I agree with David Dayen and, via block quoting, Adam Levitin – I don’t see why mortgage servicers wouldn’t be equally bound to FHA requirements for foreclosure and HAMP guidelines. But like Duncan Black, I really don’t see why it has to be up to the courts to make this determination. Why wouldn’t Treasury be requiring compliance for servicers? Enforcement is good in any form – regulatory or judicial – especially if it means servicers aren’t stealing peoples’ homes through fraud-driven foreclosures.
But, most importantly, it should be crystal clear at this point that an economy with no rules for anyone is a very scary thing. That’s why lines like this in Ezra Klein’s column on “Obamanomics” is so troubling:
The administration didn’t have time for philosophy. It had to put out fires – and fast.
While I appreciate the correct feeling of urgency, there’s a big difference between just doing something that allows you to say, “We did this and the fire is out,” and doing what is actually the correct thing in a given situation based on the facts and how the given fire was created. While the fire department will respond to a burning building that is started by a lightening strike in the same way as the one that is started by an arsonist, the fire department also will do investigatory work to figure out how the arsonist set his blaze and work with the police department to bring the arsonist to justice to prevent him from starting more fires in the future. Even if you were to stipulate that the administration has succeeded in putting out fires from the economic crisis – something which I would only do in qualified ways while pointing out some fires are blazing stronger than ever – the lack of a consistent effort to arrest the proverbial arsonists who are burning up our economy is a real problem. To put it simply, there are ways to stop economic fires from being started by the same people over and over again: enforce existing rules, investigate how they were broken, and prosecute those who broke the law (and those who continue to break the law) in order to maintain the rules of our economy and the rule of law. And when you set new regulations with the hopes of putting out ongoing fires, make sure you enforce them.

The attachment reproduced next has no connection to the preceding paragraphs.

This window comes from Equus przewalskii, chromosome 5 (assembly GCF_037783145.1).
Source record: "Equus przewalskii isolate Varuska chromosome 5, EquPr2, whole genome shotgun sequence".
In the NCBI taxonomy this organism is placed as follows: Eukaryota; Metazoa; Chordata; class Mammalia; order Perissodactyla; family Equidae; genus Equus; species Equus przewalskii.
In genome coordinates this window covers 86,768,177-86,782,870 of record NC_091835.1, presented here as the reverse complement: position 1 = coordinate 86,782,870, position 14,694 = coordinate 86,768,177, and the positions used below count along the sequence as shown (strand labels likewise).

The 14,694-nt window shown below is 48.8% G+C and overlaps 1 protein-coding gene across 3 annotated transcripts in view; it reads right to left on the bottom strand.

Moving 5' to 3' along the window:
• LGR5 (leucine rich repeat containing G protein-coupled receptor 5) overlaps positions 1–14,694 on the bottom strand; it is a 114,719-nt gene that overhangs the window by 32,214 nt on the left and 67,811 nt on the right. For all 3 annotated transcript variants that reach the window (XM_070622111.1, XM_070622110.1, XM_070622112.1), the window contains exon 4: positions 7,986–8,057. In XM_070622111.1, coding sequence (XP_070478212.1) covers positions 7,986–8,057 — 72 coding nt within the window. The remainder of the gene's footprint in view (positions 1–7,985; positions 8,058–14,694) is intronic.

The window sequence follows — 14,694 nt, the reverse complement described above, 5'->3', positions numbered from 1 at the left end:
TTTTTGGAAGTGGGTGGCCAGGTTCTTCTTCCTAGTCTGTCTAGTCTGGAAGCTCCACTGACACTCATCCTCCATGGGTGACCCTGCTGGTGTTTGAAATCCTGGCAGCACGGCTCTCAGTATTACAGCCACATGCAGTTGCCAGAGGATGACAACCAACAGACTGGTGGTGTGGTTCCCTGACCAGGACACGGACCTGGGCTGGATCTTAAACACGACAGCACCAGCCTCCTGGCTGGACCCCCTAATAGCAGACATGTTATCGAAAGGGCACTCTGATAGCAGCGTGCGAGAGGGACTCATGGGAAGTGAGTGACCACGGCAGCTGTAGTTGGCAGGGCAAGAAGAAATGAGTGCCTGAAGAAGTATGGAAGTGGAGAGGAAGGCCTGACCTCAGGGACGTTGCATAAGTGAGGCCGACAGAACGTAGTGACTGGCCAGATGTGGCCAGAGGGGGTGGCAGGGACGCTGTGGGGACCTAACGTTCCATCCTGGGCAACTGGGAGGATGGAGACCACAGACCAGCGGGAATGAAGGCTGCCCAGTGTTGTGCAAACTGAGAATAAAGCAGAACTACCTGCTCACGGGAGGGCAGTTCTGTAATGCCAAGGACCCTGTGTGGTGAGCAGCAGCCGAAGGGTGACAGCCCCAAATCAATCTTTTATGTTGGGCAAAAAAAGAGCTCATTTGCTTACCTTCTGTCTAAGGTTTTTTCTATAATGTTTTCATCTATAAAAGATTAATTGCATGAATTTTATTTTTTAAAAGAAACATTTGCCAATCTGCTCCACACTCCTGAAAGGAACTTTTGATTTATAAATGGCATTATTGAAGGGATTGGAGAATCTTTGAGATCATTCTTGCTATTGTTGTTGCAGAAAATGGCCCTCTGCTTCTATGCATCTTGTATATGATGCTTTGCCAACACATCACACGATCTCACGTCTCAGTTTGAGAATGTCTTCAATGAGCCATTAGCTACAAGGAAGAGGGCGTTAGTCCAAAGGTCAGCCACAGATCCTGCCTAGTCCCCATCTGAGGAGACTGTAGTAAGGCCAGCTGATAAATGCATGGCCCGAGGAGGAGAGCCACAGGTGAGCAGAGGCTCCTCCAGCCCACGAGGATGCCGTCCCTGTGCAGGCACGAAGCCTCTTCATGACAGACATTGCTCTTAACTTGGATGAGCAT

The Obama administration inherited a terrible economic situation. Wall Street was still on the verge of collapse, unemployment numbers would balloon in coming months, and the contraction of the housing bubble would still have years of pain to go through. No president in my lifetime has walked into office with a worse economic situation. But at some point the actions the administration takes have to move beyond thinking that any action they’ve taken is, in fact, “getting the policy right.” I’m not sitting here opining for punishing banksters and lowering unemployment because I like the politics of it — this is what needs to happen from a policy perspective to ensure economic growth and stability. So instead of watching the courts try to rein in mortgage fraudclosure from afar, this is a perfect place for the regulatory bodies in the executive branch to step up and enforce their regulations. Again, this isn’t politics, this is policy in action.